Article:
“My office will vigorously defend the governor’s executive order and the necessity to give precedence to essential medical procedures during this daunting public health crisis,” Hunter’s statement said. “Make no mistake, this lawsuit will itself drain significant resources, medical and legal, from emergency efforts, and likely, directly and indirectly, bring harm to Oklahomans as a result.”
Monday night, U.S. District Judge Myron Thompson issued a temporary restraining order against Alabama’s order, saying the ruling with be in effect through April 13 while he considers additional arguments.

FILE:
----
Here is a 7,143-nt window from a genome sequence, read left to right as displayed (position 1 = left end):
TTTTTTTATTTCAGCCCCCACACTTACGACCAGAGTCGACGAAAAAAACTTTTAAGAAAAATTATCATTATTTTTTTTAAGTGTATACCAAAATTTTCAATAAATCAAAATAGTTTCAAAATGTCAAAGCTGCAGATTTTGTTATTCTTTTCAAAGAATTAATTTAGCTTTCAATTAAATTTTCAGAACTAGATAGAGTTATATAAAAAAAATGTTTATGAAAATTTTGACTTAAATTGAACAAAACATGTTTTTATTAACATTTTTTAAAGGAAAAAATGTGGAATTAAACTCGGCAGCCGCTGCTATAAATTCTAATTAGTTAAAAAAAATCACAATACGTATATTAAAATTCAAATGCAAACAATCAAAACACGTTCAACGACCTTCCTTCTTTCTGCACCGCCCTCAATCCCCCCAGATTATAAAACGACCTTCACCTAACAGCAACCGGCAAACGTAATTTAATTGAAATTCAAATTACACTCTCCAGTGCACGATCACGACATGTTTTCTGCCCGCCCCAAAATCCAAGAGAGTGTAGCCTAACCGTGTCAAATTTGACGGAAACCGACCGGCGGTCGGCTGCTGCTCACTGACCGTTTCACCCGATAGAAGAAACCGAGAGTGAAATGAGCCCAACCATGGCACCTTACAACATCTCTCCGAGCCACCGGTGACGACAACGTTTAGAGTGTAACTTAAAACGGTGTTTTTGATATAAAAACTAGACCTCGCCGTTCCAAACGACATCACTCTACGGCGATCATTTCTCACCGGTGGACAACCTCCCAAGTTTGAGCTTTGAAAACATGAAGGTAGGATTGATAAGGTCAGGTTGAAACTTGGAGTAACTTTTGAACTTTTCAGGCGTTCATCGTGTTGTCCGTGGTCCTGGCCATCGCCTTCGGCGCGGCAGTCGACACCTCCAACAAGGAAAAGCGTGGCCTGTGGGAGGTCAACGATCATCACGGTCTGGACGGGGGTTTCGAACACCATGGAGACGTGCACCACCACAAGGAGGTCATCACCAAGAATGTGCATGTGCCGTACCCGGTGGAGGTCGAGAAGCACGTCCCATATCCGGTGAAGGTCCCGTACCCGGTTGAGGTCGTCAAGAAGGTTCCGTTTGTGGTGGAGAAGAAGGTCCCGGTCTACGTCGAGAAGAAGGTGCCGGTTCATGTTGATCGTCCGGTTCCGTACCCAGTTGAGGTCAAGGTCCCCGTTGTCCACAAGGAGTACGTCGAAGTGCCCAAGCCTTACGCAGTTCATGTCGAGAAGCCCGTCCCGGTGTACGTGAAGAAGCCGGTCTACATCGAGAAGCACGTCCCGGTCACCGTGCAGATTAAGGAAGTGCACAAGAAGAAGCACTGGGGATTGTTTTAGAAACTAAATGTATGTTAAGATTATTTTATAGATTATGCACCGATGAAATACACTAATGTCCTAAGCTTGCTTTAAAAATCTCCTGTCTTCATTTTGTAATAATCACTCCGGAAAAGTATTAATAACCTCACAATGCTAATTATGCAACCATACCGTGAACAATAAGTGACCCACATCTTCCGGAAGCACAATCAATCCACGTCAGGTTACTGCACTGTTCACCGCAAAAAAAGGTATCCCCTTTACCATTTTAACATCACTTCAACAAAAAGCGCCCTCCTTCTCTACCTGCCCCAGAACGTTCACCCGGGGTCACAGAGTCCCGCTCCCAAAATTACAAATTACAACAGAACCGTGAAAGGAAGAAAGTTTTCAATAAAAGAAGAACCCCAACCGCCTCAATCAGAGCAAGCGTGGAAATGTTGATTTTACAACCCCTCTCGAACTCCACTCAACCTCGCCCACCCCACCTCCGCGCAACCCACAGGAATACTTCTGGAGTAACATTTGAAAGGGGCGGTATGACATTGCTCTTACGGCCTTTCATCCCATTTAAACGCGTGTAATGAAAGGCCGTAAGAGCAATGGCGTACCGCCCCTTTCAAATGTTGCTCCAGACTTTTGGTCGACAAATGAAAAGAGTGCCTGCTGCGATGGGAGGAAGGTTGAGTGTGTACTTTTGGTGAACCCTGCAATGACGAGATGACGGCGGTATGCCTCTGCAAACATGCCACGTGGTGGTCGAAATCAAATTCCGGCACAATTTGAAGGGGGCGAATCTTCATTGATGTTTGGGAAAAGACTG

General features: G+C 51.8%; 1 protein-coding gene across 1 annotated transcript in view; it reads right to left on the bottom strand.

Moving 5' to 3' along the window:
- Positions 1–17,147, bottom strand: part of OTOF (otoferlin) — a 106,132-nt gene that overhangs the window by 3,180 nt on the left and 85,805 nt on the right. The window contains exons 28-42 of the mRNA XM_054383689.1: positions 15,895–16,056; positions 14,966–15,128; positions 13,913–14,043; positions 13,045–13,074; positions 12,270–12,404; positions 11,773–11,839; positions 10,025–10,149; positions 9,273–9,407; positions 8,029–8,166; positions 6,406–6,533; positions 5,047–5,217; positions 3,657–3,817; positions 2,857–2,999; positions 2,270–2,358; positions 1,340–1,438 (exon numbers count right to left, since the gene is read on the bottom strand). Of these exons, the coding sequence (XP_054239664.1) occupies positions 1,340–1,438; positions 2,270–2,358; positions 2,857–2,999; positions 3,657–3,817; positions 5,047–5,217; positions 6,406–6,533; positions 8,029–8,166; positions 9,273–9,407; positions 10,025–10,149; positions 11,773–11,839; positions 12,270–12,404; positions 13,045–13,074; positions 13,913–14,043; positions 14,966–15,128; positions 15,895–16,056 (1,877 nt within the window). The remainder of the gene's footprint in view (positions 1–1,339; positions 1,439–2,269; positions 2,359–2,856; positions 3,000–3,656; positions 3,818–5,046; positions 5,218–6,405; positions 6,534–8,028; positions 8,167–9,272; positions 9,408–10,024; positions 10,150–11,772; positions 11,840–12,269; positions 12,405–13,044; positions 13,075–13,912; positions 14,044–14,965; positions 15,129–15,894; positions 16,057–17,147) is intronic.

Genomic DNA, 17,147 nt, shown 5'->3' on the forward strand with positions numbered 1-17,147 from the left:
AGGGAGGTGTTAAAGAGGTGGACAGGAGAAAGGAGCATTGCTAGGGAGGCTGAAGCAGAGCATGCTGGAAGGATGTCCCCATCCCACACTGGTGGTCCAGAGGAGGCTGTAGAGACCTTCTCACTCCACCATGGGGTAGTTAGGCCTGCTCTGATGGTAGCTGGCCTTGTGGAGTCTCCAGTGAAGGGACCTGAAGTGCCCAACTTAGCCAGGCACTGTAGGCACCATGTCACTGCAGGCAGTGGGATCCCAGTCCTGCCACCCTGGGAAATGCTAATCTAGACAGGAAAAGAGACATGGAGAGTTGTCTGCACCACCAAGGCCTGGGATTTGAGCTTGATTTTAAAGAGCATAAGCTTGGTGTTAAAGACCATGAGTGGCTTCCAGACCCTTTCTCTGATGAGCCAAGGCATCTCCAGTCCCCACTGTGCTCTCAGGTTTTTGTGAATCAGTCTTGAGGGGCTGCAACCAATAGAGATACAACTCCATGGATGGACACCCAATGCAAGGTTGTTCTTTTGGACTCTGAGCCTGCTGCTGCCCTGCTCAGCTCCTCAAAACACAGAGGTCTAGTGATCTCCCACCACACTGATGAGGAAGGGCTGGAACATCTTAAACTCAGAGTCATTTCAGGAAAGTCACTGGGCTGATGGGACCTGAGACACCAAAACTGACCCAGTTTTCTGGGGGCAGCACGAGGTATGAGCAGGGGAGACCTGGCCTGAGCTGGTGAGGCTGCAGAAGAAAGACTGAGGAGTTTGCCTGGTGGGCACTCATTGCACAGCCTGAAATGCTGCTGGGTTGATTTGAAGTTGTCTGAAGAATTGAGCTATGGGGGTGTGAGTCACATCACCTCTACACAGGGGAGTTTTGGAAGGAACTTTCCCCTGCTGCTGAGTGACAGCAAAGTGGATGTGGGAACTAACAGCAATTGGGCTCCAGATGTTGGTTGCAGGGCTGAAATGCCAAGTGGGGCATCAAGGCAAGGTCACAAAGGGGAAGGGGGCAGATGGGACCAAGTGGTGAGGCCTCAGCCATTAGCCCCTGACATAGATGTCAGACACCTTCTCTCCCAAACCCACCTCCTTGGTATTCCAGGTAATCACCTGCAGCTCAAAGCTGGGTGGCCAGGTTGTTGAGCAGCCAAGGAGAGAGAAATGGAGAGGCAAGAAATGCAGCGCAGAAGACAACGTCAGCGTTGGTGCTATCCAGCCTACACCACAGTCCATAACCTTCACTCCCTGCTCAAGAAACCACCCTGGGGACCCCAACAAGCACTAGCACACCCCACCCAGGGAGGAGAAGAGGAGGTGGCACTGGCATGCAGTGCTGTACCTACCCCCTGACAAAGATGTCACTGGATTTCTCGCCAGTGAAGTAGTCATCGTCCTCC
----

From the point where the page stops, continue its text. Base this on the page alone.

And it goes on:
Thompson wrote the state’s concerns about conserving medical equipment during the pandemic, does not “outweigh the serious, and, in some cases, permanent, harms imposed by the denial of an individual’s right to privacy.”
Alabama abortion clinics had said that without court action, they would be forced to cancel more than 20 abortions scheduled for Tuesday, including one patient who would have been pushed past the legal limit for abortion in the state.
“Preventing them from getting an abortion doesn’t do anything to stop the COVID-19 virus, it just takes the decision whether to have a child out of their hands,” Randall Marshall, executive director of the American Civil Liberties Union of Alabama, said in a statement.
Alabama closed many nonessential businesses with a state health order, effective Saturday. Alabama Attorney General Steve Marshall said earlier Monday the state would not offer a “blanket exemption” to abortion clinics.